标题：The art of science: interview with Professor John Archibald Wheeler
John Wheeler于1976年在华沙参加会议期间，曾接受时任Czechoslovak Journal of Physics A编辑的作者的采访，本文就是这次采访的记录。在采访中Wheeler侃侃而谈，纵论科学问题、教育问题和往年逸事，兹摘录一二，以此表达对一代大师的怀念。
You could say why should one get into a new ﬁeld like that. I can remember coming back from the ﬁrst hydrogen bomb test in the Paciﬁc at Eniwetok on an airplane. And then I came to Honolulu, was there a few hours, and at that moment a tidal wave came—which had nothing to do with the hydrogen bomb, it had to do with the great earthquake in Kamchatka. But I thought how small the eﬀorts of man are. Even the biggest explosion that the United States ever made, which my group at Princeton did the design work for—working for and with Los Alamos—even that greatest explosion was a thousand times smaller in energy than the energy of a hurricane, a thousand times smaller than the energy of an earthquake. And then I could not help thinking of the big bang and the expansion of the universe so much larger, and as one ﬂies over the inﬁnite distances of the Paciﬁc ocean suspended between the heaven above and the ocean below, one feels he is somewhere in the space between the stars like man’s position in the universe, and one realizes what great mysteries surround us. One asks himself, how can I get at the heart of this mystery of the universe. And I’ve never seen a more central place to get at the heart of this mystery than gravitational collapse.
And ﬁnally one student got up his courage and he said: “Professor Einstein, when you are no longer living, what will happen to this house?” And Einstein gave a great big laugh, he threw up his hands and with his hearty voice he spoke with a childlike simplicity and smile on his face and bright eyes—and his choice of words was always so careful and so beautiful: “This house will never become a place of pilgrimage where the pilgrims come to look at the bones of the saint.”
I do not remember anyone at Bohr’s institute who ever succeeded in ﬁnishing a seminar talk, even though he was the invited speaker. He might be able to speak ﬁve minutes, he might be able to speak ﬁfteen minutes, but soon Bohr would take over and would use the whole time discussing the meaning of the speaker’s results and what they proved and what did not prove.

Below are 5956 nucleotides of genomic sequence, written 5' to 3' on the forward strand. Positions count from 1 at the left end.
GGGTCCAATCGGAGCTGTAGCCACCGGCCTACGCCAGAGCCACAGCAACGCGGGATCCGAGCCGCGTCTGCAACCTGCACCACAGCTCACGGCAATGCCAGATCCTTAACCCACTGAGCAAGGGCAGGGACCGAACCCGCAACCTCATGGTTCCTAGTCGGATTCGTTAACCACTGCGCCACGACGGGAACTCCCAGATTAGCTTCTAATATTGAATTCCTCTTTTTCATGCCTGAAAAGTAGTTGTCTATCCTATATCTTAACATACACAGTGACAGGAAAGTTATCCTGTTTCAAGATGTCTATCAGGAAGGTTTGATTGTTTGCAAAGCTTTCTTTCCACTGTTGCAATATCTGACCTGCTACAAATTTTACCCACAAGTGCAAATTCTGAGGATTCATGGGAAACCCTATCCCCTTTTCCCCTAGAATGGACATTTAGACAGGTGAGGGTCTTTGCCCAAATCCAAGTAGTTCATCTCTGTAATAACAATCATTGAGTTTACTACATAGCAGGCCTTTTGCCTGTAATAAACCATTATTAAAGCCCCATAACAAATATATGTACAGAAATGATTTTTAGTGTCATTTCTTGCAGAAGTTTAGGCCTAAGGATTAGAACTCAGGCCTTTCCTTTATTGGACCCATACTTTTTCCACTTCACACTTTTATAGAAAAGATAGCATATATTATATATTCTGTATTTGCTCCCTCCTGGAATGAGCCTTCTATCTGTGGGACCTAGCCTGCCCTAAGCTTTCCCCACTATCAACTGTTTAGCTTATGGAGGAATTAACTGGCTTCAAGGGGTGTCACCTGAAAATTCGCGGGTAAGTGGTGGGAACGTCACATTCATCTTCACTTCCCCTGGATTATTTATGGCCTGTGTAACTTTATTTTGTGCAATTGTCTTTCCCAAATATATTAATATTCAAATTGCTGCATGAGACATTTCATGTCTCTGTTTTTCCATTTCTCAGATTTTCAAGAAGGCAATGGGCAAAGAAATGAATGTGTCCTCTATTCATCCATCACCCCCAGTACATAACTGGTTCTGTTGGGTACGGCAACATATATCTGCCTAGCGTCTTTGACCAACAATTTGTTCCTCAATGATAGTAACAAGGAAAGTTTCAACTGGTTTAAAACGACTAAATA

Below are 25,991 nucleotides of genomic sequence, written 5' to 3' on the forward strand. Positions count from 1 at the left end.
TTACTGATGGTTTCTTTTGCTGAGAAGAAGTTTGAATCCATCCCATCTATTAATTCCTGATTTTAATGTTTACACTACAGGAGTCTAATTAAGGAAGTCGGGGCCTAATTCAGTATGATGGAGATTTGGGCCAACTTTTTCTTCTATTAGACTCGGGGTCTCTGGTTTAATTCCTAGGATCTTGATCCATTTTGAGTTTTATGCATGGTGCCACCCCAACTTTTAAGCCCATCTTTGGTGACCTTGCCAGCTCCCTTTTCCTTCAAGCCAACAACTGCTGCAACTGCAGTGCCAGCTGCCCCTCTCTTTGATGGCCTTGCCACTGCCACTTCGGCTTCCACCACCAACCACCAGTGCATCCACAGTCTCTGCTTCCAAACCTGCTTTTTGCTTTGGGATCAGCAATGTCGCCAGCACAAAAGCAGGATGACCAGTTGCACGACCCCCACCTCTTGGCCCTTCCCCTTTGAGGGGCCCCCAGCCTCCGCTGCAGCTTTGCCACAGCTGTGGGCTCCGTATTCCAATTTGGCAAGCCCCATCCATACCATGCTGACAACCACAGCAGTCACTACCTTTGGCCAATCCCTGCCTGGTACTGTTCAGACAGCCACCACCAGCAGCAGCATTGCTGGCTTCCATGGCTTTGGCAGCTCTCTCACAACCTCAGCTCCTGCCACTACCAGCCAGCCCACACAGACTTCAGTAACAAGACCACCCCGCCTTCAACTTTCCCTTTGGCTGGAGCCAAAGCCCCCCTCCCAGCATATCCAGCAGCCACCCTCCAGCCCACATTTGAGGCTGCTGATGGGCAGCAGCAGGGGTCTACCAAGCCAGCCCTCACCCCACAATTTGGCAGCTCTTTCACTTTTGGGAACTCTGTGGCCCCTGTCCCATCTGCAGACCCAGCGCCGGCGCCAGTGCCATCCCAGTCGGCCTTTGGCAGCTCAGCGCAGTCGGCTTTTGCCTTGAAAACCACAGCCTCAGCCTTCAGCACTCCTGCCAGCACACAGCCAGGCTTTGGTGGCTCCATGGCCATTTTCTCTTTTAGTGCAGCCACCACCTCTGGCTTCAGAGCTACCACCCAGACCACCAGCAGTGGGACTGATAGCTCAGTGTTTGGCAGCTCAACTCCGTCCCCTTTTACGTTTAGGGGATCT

As you indicated, Niels Bohr created one of the most inﬂuential schools of modern physics in Copenhagen. But it is well known that you have also educated many leading physicists both in nuclear physics and in general relativity in Princeton. What are your basic “rules of interaction” with students?
Isn’t there a mistake in your question? I am sure that it is really the students who educate me! We all know that the real reason universities have students is in order to educate the professors. But in order to be educated by one’s students one has to put good questions to them. One always tries out questions on one’s students. There will be some questions no student gets interested in, and if after a while no student gets interested in a certain question, then you know that question is not very good and you throw it away. But if there are questions that the students get interested in, then they start to tell you new things and keep you asking new questions, and pretty soon you have learned a good deal. One feels very happy when a student gets to feel, as one does himself, that the whole world of science is like a gigantic pie, and you can cut in the pie anywhere you wish, and take out a slice and eat it.